If you’re like most of us, you’ve been challenged in one way or another by your intimate relationships. Maybe you’ve experienced trauma, low self-esteem, sexual dysfunction, painful sex, mismatched desire, cultural sexual shame, or simply felt limits to your own pleasure.
Talk therapy is a wonderful way to work on these issues, but when it comes to exploring and healing your sexual self, sometimes we need a holistic, wholing approach. This is where Somatic Sex Education comes in.
Somatic sex education is a trauma-informed, body-based (aka somatic) sex therapy. Educators offer experiences and experiments to awaken and nurture the sensual self, using breath, movement, sound and one-way touch as tools for greater embodiment. According to The Somatic Sex Educators Association (of which I am part), this can include things like “coaching in breath, movement, body awareness, boundary-setting, communication, anatomy, sensate focus, massage, erotic trance and other body-based teaching about sex,” as well as “genital and anal touch for education, healing, and pleasure.”
Somatic sex educators do not remove their clothes and only offer one-way touch—i.e. the client can’t touch us, but we can touch them—which allows the client to focus solely on themselves and their unfolding.
Whereas traditional therapy might use discussion of emotions and past events to explore a concern, somatic sex education expands the inquiry of self into what is happening below the head. It’s about what can we notice in the body and the nervous system as we talk about this trauma, experience this relational exercise, practice this breath, this touch. Sensations are the language of the flesh.
Somatic sex educators offer a counter-normative lens of how we can reclaim full-body pleasure.
Somatic sex education evolved out of Sexological Bodywork, which has been a certified profession recognized by the state of California since 2003. Founded by Joseph Kramer, it grew out of his work with The Body Electric School beginning in 1984. Trainings have since spread beyond California to Australia, Canada, and across Europe with professional organizations (such as the SSEA and the ACSB, Association of Certified Sexological Bodyworkers) offering continuing education, development, and supervision to Certified Somatic Sex Educators.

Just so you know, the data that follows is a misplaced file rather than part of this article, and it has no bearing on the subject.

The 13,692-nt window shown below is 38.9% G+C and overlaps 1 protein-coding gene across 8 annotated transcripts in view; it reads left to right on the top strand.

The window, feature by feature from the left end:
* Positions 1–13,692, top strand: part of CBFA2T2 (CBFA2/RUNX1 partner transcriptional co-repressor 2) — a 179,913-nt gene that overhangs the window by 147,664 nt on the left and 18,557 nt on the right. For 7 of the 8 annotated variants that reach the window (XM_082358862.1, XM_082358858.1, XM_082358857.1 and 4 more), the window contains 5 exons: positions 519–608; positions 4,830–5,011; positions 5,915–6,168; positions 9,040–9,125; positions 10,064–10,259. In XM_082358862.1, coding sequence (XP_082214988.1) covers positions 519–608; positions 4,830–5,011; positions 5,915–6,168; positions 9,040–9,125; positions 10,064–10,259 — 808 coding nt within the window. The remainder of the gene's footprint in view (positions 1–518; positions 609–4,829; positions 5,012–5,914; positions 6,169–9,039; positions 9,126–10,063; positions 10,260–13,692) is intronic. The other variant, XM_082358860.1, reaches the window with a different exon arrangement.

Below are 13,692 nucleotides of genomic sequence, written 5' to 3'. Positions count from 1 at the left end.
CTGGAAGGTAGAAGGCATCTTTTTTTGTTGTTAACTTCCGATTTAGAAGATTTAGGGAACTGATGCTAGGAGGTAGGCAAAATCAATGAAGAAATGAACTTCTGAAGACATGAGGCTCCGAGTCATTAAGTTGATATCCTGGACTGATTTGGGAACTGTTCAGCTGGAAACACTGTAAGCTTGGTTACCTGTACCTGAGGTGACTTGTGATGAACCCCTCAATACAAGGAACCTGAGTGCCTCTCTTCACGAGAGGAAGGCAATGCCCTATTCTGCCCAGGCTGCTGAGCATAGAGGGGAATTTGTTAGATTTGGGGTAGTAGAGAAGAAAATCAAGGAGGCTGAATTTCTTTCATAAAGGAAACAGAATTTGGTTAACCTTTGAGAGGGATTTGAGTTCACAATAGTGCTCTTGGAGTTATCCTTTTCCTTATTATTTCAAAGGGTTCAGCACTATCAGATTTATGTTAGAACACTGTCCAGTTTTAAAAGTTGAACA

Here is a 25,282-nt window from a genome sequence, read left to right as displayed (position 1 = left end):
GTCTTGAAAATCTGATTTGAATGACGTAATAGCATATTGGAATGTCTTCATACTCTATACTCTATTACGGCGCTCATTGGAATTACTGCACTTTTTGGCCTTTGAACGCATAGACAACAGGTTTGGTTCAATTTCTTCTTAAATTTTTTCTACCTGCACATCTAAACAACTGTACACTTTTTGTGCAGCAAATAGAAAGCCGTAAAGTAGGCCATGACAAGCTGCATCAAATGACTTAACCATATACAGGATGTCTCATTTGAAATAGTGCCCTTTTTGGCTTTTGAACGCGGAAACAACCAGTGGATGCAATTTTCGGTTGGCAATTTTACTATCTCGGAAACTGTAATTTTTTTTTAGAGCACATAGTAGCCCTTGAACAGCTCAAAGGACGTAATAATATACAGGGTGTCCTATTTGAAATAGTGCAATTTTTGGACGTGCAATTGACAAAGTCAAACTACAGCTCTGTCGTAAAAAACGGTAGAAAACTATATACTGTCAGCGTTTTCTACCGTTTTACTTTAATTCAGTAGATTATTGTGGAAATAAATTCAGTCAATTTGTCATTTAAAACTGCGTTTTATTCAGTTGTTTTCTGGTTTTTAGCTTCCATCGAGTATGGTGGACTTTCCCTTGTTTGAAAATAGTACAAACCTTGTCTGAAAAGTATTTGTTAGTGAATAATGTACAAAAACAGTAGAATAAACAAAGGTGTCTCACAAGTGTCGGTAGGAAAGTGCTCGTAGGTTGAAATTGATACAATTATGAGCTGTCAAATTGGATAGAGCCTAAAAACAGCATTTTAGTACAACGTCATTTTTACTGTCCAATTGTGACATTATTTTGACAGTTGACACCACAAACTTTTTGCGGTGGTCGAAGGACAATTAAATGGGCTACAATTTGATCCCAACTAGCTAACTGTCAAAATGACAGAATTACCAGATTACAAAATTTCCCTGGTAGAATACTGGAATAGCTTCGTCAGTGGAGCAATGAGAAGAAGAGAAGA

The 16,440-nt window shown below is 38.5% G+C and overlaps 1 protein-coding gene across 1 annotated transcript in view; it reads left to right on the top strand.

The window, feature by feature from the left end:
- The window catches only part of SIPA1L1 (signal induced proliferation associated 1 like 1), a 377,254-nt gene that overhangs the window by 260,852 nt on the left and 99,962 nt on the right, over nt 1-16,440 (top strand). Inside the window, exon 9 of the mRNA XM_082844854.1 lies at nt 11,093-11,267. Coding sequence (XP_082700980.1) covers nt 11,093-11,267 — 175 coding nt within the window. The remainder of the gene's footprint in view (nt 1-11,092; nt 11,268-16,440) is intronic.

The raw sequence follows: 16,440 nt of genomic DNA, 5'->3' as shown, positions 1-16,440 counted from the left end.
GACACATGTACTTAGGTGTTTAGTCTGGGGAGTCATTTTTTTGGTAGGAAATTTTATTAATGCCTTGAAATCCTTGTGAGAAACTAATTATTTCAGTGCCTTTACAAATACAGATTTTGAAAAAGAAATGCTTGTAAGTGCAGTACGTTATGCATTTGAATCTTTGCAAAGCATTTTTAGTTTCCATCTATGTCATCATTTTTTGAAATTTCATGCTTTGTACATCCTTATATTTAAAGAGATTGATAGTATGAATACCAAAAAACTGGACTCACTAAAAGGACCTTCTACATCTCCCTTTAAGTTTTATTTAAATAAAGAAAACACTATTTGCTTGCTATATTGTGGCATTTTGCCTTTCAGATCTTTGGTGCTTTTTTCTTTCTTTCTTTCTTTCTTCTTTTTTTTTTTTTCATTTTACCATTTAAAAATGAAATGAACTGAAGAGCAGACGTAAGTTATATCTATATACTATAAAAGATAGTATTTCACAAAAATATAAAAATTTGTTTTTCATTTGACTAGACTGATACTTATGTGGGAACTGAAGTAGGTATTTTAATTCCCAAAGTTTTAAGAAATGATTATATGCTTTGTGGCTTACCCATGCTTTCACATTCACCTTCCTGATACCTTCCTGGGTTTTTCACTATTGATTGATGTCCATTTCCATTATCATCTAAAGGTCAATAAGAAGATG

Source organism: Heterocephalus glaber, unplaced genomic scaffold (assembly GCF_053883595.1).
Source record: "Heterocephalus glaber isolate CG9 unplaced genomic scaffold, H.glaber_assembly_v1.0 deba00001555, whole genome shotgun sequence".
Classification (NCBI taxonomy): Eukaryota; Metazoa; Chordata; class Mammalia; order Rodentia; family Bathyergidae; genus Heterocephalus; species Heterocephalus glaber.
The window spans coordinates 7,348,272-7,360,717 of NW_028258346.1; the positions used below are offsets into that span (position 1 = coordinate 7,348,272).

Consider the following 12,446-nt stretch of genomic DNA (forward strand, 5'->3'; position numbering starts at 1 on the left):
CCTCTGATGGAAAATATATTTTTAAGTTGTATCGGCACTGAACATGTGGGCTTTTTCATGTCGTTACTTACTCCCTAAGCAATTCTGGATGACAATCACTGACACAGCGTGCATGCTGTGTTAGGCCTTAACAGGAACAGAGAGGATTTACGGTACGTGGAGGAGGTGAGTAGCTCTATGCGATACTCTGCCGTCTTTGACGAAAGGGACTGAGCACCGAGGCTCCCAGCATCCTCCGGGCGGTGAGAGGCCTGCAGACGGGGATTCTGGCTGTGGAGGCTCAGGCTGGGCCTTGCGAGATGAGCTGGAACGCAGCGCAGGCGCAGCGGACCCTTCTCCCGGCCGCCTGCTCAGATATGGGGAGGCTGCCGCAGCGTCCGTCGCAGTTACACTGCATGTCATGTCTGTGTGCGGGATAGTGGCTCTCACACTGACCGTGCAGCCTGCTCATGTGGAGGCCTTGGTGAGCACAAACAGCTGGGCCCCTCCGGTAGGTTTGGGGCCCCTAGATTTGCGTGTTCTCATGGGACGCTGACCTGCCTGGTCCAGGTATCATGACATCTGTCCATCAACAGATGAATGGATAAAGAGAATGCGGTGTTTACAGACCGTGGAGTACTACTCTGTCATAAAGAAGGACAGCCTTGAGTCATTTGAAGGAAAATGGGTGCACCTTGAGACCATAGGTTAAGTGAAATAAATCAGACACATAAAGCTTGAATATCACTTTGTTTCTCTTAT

How Do Sessions Begin?
Each somatic sex educator has their own unique way of practicing, and somatic sex education is far from a cookie-cutter approach. But I’ll give a sense of how I work with clients, or as I like to call them, co-creators. Before our process begins, there is an invitation to state their deepest intentions in writing—basically, “What do you want?” This also helps me guide our work, from the view of expansion, not “fixing.” While my client may want to be able to orgasm with their partner, somatic sex educators offer a counter-normative lens of how we reclaim full-body pleasure.
And while I do act as a guide, I also offer explicit permission for each client to take care of themselves and ask for what they need at any moment. We practice this immediately by identifying where they would feel most comfortable in the room. This can make many people uncomfortable and they default to, “Oh, well, where would you like me to be?” There is no “therapist” chair and “client” couch. I have had many folks, when they really lean into this inquiry, decide that they want to be on the floor with me. Or that they need an extra pillow. What a beautiful moment! The offering is to first learn how to care for oneself in any environment.
What Happens During Sessions?